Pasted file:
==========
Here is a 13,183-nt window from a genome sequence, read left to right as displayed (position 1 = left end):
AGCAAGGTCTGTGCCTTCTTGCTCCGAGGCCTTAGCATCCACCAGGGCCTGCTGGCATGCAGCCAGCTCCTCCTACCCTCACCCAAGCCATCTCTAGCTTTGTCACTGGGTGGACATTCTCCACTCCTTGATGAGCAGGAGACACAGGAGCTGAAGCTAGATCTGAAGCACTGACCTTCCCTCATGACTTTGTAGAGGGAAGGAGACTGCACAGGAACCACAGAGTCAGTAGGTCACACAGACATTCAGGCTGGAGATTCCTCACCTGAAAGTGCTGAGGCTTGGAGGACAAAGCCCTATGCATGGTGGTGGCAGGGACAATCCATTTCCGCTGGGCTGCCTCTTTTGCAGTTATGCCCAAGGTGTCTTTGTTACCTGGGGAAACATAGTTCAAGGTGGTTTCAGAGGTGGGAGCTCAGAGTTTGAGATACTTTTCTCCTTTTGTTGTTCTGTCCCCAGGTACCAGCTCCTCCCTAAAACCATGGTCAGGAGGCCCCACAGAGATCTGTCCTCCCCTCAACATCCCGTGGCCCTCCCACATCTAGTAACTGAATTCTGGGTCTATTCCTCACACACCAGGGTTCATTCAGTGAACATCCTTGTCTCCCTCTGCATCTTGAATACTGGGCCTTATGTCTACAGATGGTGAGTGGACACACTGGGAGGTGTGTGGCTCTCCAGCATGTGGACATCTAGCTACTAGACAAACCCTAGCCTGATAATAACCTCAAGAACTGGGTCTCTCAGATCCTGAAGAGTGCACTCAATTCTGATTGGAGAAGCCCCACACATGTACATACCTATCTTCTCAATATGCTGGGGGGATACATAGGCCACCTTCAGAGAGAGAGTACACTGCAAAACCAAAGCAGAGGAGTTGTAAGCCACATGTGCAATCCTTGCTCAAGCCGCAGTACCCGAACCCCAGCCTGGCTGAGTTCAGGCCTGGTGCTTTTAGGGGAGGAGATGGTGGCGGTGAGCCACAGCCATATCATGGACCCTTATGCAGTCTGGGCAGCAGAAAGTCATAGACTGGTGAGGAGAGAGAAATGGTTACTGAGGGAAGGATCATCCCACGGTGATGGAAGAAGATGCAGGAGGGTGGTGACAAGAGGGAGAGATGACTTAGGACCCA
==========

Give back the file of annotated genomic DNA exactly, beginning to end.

Here is a 13,183-nt window from a genome sequence, read left to right as displayed (position 1 = left end):
AGCAAGGTCTGTGCCTTCTTGCTCCGAGGCCTTAGCATCCACCAGGGCCTGCTGGCATGCAGCCAGCTCCTCCTACCCTCACCCAAGCCATCTCTAGCTTTGTCACTGGGTGGACATTCTCCACTCCTTGATGAGCAGGAGACACAGGAGCTGAAGCTAGATCTGAAGCACTGACCTTCCCTCATGACTTTGTAGAGGGAAGGAGACTGCACAGGAACCACAGAGTCAGTAGGTCACACAGACATTCAGGCTGGAGATTCCTCACCTGAAAGTGCTGAGGCTTGGAGGACAAAGCCCTATGCATGGTGGTGGCAGGGACAATCCATTTCCGCTGGGCTGCCTCTTTTGCAGTTATGCCCAAGGTGTCTTTGTTACCTGGGGAAACATAGTTCAAGGTGGTTTCAGAGGTGGGAGCTCAGAGTTTGAGATACTTTTCTCCTTTTGTTGTTCTGTCCCCAGGTACCAGCTCCTCCCTAAAACCATGGTCAGGAGGCCCCACAGAGATCTGTCCTCCCCTCAACATCCCGTGGCCCTCCCACATCTAGTAACTGAATTCTGGGTCTATTCCTCACACACCAGGGTTCATTCAGTGAACATCCTTGTCTCCCTCTGCATCTTGAATACTGGGCCTTATGTCTACAGATGGTGAGTGGACACACTGGGAGGTGTGTGGCTCTCCAGCATGTGGACATCTAGCTACTAGACAAACCCTAGCCTGATAATAACCTCAAGAACTGGGTCTCTCAGATCCTGAAGAGTGCACTCAATTCTGATTGGAGAAGCCCCACACATGTACATACCTATCTTCTCAATATGCTGGGGGGATACATAGGCCACCTTCAGAGAGAGAGTACACTGCAAAACCAAAGCAGAGGAGTTGTAAGCCACATGTGCAATCCTTGCTCAAGCCGCAGTACCCGAACCCCAGCCTGGCTGAGTTCAGGCCTGGTGCTTTTAGGGGAGGAGATGGTGGCGGTGAGCCACAGCCATATCATGGACCCTTATGCAGTCTGGGCAGCAGAAAGTCATAGACTGGTGAGGAGAGAGAAATGGTTACTGAGGGAAGGATCATCCCACGGTGATGGAAGAAGATGCAGGAGGGTGGTGACAAGAGGGAGAGATGACTTAGGACCCA